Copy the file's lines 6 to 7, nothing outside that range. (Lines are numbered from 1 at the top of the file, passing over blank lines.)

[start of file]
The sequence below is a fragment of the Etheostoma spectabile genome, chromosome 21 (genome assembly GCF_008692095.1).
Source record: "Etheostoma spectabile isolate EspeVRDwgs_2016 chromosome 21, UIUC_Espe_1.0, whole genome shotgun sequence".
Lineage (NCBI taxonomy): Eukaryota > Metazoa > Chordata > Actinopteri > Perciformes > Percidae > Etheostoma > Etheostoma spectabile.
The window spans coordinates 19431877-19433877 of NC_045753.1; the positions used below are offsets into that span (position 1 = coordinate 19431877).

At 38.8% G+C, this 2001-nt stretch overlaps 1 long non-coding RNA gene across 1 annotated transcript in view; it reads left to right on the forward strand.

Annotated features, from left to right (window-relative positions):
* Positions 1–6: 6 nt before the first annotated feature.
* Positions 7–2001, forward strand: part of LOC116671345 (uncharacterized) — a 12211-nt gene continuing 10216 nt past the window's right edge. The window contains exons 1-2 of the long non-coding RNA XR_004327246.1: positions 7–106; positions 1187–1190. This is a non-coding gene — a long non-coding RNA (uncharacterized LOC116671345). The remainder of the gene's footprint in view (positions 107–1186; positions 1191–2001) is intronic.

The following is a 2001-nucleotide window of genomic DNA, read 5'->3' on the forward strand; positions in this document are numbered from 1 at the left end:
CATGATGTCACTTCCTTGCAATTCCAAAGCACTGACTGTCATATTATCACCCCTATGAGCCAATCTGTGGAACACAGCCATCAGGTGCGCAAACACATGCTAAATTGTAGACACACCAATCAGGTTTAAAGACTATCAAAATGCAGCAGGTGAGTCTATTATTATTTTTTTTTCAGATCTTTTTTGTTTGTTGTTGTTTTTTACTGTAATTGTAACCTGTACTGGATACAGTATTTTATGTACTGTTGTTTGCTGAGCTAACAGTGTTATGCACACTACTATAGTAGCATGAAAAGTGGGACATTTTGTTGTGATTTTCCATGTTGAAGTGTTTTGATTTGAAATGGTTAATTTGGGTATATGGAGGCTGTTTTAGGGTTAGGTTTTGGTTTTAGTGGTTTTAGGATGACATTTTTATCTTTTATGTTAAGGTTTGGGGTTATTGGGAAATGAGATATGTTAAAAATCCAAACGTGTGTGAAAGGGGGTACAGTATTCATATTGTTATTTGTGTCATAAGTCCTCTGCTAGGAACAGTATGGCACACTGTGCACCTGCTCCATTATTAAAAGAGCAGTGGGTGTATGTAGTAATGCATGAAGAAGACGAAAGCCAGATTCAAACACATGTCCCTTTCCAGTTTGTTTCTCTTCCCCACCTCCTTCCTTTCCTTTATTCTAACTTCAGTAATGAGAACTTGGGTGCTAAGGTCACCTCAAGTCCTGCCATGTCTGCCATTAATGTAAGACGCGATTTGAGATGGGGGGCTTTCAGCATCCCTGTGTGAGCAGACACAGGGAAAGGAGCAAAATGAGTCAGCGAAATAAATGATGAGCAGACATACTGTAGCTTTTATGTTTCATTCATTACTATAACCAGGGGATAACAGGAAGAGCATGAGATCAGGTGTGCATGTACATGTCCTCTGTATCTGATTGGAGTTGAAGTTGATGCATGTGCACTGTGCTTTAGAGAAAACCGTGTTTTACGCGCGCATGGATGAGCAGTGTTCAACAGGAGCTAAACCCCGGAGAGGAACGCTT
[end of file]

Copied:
Annotated features, from left to right (window-relative positions):
* Positions 1–6: 6 nt before the first annotated feature.